Intelligent ecosystem to improve
the governance, the sharing,

and the re-use of health data for rare cancers


April 26, 2024

Newsletter #4


In this newsletter we dive into the legal aspects of IDEA4RC. What legislation should be taken into account when developing an ecosystem that facilitate the re-use of health data on rare cancers for research purposes in the EU? What are the main challenges? What changes are occurring in the legal framework of the EU concerning health data? We asked these questions to Vasiliki Tsiompanidou, legal researcher at ECCP and partner of the consortium.

If you missed the previous issues of this newsletter, you can read them here. Also, enjoy a video interview with Annalisa Trama, IDEA4RC coordinator, where she introduces the project and its vision on health data re-use.

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EU legal landscape on health data sharing and re-use: interview with Vasiliki Tsiompanidu

In the previous months European institutions have added new pieces to the legal landscape of the Union regarding artificial intelligence, data and health data in particular. The EU is doing so to protect basic human rights while at the same time not hampering innovation and favouring data exploitation to improve European citizens’ quality of life.

Vasiliki Tsiompanidou works as a legal researcher at the European Centre for Certification and Privacy and is taking care of the legal and ethical aspects of IDEA4RC. We talked with her about how the latest events are influencing her work on the project.

What are the main challenges you are facing within the IDEA4RC project?

We are dealing with a rapidly evolving landscape from the regulatory point of view, and this mainly derives from the fact that the targets of the regulations are extremely complex technologies that develop very fast. Just think about how difficult is to agree on a common definition of Artificial Intelligence.

IDEA4RC pilot projects are meant to start by the end of 2024. By that time, we need to establish the proper framework that enables the clinical centres to share data with each other and run analyses on it. To do so we will have to abide by the General Data Protection Regulation (GDPR) adopted in 2016, which will remain the primary legislative instrument regulating health data re-use in the EU for the next two years, when the European Health Data Space Regulation (EHDS) will become applicable. At the same time, we need to develop a data governance framework legally compliant with the EHDS, which will be regulating IDEA4RC after the end of this project, when we hope more centres will join and users will start to truly benefit from it.

Why does the GDPR affect IDEA4RC pilot projects?

The IDEA4RC platform will facilitate the re-use of health data, that is personal data originally collected by clinical centres to provide care to their patients, in order to advance the knowledge on rare cancers and ultimately improve the quality of care. The pilot projects will test this kind of re-use, leveraging on the data of the 11 clinical centres that participate in the consortium and on the research questions identified by IDEA4RC cancer researchers (see deliverable D8.1).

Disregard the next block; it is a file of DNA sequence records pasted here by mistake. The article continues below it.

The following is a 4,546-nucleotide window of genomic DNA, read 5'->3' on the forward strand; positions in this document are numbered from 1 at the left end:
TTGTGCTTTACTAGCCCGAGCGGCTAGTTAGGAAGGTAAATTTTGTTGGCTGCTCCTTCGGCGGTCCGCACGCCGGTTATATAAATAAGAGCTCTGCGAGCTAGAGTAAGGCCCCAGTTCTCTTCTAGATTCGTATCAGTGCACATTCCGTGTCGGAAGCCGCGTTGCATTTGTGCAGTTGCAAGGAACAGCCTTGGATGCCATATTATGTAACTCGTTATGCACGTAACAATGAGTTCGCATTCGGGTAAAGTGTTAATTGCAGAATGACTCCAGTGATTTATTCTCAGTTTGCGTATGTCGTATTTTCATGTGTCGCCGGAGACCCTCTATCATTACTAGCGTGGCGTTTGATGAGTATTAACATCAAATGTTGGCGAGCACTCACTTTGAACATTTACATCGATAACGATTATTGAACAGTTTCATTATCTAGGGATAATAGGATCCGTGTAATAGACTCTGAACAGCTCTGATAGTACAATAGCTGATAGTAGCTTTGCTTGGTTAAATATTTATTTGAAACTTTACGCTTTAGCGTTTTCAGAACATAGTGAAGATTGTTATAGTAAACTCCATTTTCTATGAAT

The GDPR sets a series of legal requirements to process personal data for purposes other than the one for which they were initially collected, and this is exactly the kind of processing IDEA4RC pilot projects will carry out.

The clinical centres involved in IDEA4RC are spread across European member states and this adds a layer of complexity, since each state has adopted the GDPR in their national legislation often introducing additional or more specific requirements that differ from one another. Furthermore, each clinical centre has its own policies and measures to ensure compliance with the national legislation and data protection authorities’ guidelines. We have mapped out these differences in a recent deliverable (D8.2), which will serve as the starting point for the development of appropriate data-sharing agreements to allow the deployment of pilot projects.

Continue to read the interview here.

Meetings, results and updates

  • We are glad to announce the first publications acknowledging the support of IDEA4RC. You can find them here.
  • Deliverable 8.2 on pilot data governance is ready. It details the work done so far to identify the legal and ethical requirements needed to deploy the pilot projects across the 11 clinical centres involved in IDEA4RC. You can read a summary here.
  • The fourth IDEA4RC plenary meeting will be held on 29-30 April at Istituto Nazionale dei Tumori in Milan. Have a look at the agenda here.
  • Pablo Parente will present IDEA4RC at the 71th National Congress of the Portuguese Society of Otolaryngology and Head and Neck Surgery, which will be held in Braga from 26 to 28 April. You can read about the conference and have a look at the slides here.

What’s up in health data sharing and reuse in the EU

  • On March 8, the AI Act was approved by the European Parliament. Read the press release here.
  • On March 15, the European Parliament and the Council of the EU agreed on a final version of the European Health Data Space, which aims at (1) put citizens at the centre of healthcare, giving them full control over their data to obtain better healthcare across the EU; (2) open up data for research and public health uses.
  • On April 24, the European Parliament approved the inter-institutional agreement on establishing a European Health Data Space, which will become applicable e in different stages according to use case and data type. Jelena Malinina, data director of Rare Disease Europe (EURORDIS), reacted to the news by saying that: «Such transparency and immediacy in accessing one’s own health information is critical, especially for the rare disease community where timely information can significantly influence treatment outcomes». She also welcomed the use of data for research.